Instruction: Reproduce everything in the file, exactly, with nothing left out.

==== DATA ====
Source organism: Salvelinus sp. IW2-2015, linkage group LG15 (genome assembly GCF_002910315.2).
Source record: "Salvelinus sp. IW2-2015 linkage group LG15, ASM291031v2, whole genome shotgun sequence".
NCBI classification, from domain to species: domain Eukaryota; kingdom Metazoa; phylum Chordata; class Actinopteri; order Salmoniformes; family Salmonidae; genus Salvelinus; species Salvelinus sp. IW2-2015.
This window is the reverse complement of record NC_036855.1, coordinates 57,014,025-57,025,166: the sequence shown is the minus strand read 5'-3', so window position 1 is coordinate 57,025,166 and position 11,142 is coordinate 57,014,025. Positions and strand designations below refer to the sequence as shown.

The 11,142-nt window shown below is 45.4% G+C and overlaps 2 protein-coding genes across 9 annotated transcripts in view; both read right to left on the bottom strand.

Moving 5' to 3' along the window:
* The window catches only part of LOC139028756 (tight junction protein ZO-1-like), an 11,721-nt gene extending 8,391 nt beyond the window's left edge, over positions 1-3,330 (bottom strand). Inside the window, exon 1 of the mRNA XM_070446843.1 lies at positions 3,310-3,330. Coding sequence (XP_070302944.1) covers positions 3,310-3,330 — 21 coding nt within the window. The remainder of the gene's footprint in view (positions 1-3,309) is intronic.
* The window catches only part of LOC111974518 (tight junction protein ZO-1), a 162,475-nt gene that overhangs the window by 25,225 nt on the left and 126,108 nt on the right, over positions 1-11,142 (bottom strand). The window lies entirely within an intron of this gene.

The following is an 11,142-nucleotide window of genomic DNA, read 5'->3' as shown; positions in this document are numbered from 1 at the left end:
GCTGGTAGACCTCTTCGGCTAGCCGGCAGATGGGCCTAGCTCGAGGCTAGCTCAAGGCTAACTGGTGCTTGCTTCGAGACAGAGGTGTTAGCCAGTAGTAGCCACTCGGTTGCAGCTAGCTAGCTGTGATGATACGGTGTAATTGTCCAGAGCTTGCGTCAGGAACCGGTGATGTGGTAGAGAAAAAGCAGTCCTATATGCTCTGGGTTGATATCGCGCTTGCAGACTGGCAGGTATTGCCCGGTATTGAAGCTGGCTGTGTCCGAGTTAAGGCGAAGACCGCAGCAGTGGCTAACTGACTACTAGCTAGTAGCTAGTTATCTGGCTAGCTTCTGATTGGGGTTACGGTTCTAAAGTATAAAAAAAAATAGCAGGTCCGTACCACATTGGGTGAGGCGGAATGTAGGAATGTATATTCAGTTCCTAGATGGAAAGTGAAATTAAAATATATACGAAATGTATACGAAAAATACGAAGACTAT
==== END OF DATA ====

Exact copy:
Source organism: Salvelinus sp. IW2-2015, linkage group LG15 (genome assembly GCF_002910315.2).
Source record: "Salvelinus sp. IW2-2015 linkage group LG15, ASM291031v2, whole genome shotgun sequence".
NCBI classification, from domain to species: domain Eukaryota; kingdom Metazoa; phylum Chordata; class Actinopteri; order Salmoniformes; family Salmonidae; genus Salvelinus; species Salvelinus sp. IW2-2015.
This window is the reverse complement of record NC_036855.1, coordinates 57,014,025-57,025,166: the sequence shown is the minus strand read 5'-3', so window position 1 is coordinate 57,025,166 and position 11,142 is coordinate 57,014,025. Positions and strand designations below refer to the sequence as shown.

The 11,142-nt window shown below is 45.4% G+C and overlaps 2 protein-coding genes across 9 annotated transcripts in view; both read right to left on the bottom strand.

Moving 5' to 3' along the window:
* The window catches only part of LOC139028756 (tight junction protein ZO-1-like), an 11,721-nt gene extending 8,391 nt beyond the window's left edge, over positions 1-3,330 (bottom strand). Inside the window, exon 1 of the mRNA XM_070446843.1 lies at positions 3,310-3,330. Coding sequence (XP_070302944.1) covers positions 3,310-3,330 — 21 coding nt within the window. The remainder of the gene's footprint in view (positions 1-3,309) is intronic.
* The window catches only part of LOC111974518 (tight junction protein ZO-1), a 162,475-nt gene that overhangs the window by 25,225 nt on the left and 126,108 nt on the right, over positions 1-11,142 (bottom strand). The window lies entirely within an intron of this gene.

The following is an 11,142-nucleotide window of genomic DNA, read 5'->3' as shown; positions in this document are numbered from 1 at the left end:
GCTGGTAGACCTCTTCGGCTAGCCGGCAGATGGGCCTAGCTCGAGGCTAGCTCAAGGCTAACTGGTGCTTGCTTCGAGACAGAGGTGTTAGCCAGTAGTAGCCACTCGGTTGCAGCTAGCTAGCTGTGATGATACGGTGTAATTGTCCAGAGCTTGCGTCAGGAACCGGTGATGTGGTAGAGAAAAAGCAGTCCTATATGCTCTGGGTTGATATCGCGCTTGCAGACTGGCAGGTATTGCCCGGTATTGAAGCTGGCTGTGTCCGAGTTAAGGCGAAGACCGCAGCAGTGGCTAACTGACTACTAGCTAGTAGCTAGTTATCTGGCTAGCTTCTGATTGGGGTTACGGTTCTAAAGTATAAAAAAAAATAGCAGGTCCGTACCACATTGGGTGAGGCGGAATGTAGGAATGTATATTCAGTTCCTAGATGGAAAGTGAAATTAAAATATATACGAAATGTATACGAAAAATACGAAGACTAT